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Tapped In: Ference talks Oilers, November Project

by Kathryn Tappen /

Andrew Ference spent the past seven seasons as a member of the Boston Bruins, helping the franchise to its sixth Stanley Cup championship in 2011. But after signing as a free agent this summer, Ference relocated to his hometown team, the Edmonton Oilers. Before the season started, Ference was named the captain of the club, joining a long line of legendary leaders for the franchise. And the defenseman didn’t just bring his talent on the ice back to Edmonton. Ference’s passion for the environment meant early "rise-and-shine" workouts for his new teammates as part of the November Project initiative, a free, public exercise group of which he was a part in Boston.

Kathryn Tappen: What is going to stand out if I go to an Oilers game?

Andrew Ference: I came to a lot of games as a kid. People don't just come to the game for entertainment. Every fan there is fully invested in how the team is playing. People feel like they have a real ownership in this team. It's a special event, and an intense hockey market where people love the games.

Andrew Ference talks about his new team and
how donating time to good causes is his guilty
(Click to enlarge)

KT: How does the media frenzy compare from Boston to Edmonton?

AF: I've played in large markets my whole career, so I'm used to the attention. I enjoy playing in places where people and fans care about what you're doing on the ice. I've been spoiled playing in markets that care about hockey.

KT: You were active with November Project in Boston; have you brought that enthusiasm to Edmonton?

AF: The day I came from Boston to Edmonton I threw it out there, if anyone wanted to join us for one of our workouts. I wanted to see if we could get an Edmonton chapter started for November Project. We had about 20 people show up. A few weeks later we really got it going. We did it three days a week. Our top number was around 200 people. [Oilers coach] Dallas Eakins came out, and everyone ran hills. My sister is doing a lot of the organizing now, but it's established, that's for sure.

KT: How are you going to replicate the steps at Harvard Stadium?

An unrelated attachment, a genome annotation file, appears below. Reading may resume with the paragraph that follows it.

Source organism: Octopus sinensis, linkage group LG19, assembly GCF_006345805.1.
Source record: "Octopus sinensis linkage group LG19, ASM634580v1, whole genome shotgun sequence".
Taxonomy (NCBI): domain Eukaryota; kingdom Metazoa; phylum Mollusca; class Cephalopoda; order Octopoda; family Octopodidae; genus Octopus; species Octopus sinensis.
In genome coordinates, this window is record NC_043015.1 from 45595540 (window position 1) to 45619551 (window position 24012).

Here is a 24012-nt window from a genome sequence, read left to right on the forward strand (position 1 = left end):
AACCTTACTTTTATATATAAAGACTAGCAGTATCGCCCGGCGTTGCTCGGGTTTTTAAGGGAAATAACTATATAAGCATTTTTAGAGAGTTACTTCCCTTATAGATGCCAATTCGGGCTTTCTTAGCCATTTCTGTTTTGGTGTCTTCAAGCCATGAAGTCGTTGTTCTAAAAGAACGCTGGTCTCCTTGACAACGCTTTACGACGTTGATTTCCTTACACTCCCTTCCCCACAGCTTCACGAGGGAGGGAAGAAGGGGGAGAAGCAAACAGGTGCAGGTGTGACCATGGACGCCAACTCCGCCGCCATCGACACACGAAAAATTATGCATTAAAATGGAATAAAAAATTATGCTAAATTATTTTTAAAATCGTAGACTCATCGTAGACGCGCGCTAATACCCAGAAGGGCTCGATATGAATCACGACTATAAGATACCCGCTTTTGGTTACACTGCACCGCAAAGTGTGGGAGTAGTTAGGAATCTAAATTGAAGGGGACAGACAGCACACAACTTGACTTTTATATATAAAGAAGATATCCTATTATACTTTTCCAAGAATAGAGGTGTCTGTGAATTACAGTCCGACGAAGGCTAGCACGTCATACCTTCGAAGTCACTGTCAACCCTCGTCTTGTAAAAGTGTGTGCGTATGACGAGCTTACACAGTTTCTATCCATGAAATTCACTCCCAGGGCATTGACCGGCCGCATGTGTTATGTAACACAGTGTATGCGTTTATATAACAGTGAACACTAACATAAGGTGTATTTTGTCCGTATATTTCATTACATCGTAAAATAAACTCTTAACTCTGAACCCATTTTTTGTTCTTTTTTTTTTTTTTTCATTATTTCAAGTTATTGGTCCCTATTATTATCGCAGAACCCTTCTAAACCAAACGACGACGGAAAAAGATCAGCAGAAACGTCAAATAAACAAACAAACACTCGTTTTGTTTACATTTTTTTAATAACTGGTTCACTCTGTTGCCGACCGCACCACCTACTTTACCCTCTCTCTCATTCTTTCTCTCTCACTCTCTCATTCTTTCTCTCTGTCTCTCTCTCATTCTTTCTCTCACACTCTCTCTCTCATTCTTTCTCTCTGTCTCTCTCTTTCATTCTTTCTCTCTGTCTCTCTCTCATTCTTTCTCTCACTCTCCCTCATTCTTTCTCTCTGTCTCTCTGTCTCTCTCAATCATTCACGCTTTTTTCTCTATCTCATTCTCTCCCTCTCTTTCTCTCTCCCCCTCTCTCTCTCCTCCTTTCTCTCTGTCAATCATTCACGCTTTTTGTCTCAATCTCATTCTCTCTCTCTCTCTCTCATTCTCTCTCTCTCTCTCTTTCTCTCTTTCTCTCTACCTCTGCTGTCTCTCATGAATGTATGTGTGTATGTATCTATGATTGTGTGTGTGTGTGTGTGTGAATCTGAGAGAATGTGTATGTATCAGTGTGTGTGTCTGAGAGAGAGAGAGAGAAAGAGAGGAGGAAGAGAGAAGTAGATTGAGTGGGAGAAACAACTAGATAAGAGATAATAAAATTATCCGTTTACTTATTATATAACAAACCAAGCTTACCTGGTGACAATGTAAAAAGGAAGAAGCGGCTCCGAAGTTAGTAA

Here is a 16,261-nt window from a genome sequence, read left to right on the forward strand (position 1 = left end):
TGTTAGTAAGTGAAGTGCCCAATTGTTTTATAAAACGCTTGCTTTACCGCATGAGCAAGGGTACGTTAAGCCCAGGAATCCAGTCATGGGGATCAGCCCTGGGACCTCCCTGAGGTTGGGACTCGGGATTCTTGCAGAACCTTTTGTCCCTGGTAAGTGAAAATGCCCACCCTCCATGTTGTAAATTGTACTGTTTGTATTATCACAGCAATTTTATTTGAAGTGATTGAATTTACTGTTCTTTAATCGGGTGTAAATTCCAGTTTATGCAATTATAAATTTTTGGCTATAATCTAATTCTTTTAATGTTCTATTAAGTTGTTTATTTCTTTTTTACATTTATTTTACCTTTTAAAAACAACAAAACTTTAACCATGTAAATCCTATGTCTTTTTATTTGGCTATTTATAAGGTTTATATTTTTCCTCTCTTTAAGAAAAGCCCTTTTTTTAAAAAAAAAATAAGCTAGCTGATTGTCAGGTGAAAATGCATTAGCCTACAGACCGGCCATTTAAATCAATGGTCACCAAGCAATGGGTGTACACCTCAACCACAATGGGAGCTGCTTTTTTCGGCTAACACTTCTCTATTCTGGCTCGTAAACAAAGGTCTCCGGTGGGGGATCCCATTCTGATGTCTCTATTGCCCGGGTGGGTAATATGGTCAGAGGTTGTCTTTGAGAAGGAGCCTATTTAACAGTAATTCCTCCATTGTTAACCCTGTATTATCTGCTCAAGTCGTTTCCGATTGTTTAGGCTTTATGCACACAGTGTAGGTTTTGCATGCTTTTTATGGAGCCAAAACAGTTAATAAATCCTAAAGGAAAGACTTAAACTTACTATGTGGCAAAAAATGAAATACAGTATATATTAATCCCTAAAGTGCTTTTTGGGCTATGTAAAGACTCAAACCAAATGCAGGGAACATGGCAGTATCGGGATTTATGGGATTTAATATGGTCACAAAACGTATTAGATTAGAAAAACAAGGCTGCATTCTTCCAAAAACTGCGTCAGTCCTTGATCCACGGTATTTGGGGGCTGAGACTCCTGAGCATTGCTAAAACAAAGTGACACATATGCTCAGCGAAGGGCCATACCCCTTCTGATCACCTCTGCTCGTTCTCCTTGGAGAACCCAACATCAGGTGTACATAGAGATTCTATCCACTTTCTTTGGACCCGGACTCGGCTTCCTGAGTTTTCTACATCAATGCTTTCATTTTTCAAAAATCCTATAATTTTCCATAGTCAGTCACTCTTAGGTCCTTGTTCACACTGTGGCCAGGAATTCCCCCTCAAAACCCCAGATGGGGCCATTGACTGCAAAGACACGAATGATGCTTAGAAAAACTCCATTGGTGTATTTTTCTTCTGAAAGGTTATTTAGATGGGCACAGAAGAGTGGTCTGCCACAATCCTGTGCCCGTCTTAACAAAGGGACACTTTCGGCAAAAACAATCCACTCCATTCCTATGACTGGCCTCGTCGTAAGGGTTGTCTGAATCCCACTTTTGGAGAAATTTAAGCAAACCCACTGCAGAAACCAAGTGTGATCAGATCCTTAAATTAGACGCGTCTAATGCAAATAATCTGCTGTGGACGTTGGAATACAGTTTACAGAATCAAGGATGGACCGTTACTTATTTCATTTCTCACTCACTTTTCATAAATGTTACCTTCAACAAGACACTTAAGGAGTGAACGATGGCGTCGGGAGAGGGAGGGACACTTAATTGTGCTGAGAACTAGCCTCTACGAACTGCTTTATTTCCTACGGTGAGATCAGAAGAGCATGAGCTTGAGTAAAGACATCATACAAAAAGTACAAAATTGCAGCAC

AF: We have a killer set of stairs up the river valley. But a lot of the time when we work out it's dark, so it's hard to see.

KT: You'll have to get those flashlights for your head.

AF: We had an outdoor sports company here donate a bunch of lights to light up the stairs, so that was pretty cool.

KT: At age 34, you're one of the oldest Oilers.

AF: It's weird. I still have a hard time wrapping my head around how old I am. I have a fairly youthful attitude, so I don't feel too far removed from how some of the young guys are thinking or approaching the game.

KT: As a veteran on the team, will you be pulling any first-year tricks on your rookie head coach?

AF: (laughs) I think it might be a little early for that. Maybe we'll have a comfort level at some point. We're setting the tone now for this team to take the next step.

KT: What's life without Zdeno Chara on the blue line?

AF: It's weird leaving any of your teammates. I don't see the same faces anymore, but at the end of the day, we are all very similar.

KT: Why is it so important for you to take a stand for LGBT and human rights?

AF: It's one of those issues that is fairly black and white to me. There's right and then there's wrong. Excluding people is plain and simply wrong. The Burke family has done an amazing job giving hockey and players a voice for those issues. Guys quickly jump on board with organizations like You Can Play. I always think how awful I'd feel having a teammate who is really having a really tough time or had to hide something out of fear of being excluded from a team. It would be a terrible feeling. I am glad now that people have an outlet. The hockey community is an extended family, and we do the same for anyone in need.

KT: You're so active in the community and take a stand with many topics related to the environment and health. Do you have time for guilty pleasures?

AF: Those are my guilty pleasures. Things like November Project, the [NHL] Green initiatives in Boston, visiting some of the companies who are doing different things with their new technology, I really enjoy that kind of stuff. It’s been nice that I can incorporate those things into my guilty pleasures. I don't do it because it's an obligation. I selfishly do it because I really enjoy it. Between those things and having two young daughters, there's not a whole lot of time for anything else.

KT: Pink, the Dixie Chicks and the Canadian Finals Rodeo are all coming to Rexall Place in the next few weeks. Which of those events are you most likely to attend?

AF: Rodeo, for sure. We used to always go to the rodeo as kids. It was amazing. Small-town rodeos are the best. We used to sit in the stalls as the horses and bulls were being brought out. It was awesome. But I think we're on the road when this rodeo comes to Rexall.

KT: So you were kicked out of the TD Garden in Boston because of the circus, now you're kicked out of Rexall because of a rodeo.

AF: I'll take it. At least the rodeo is pretty tough.

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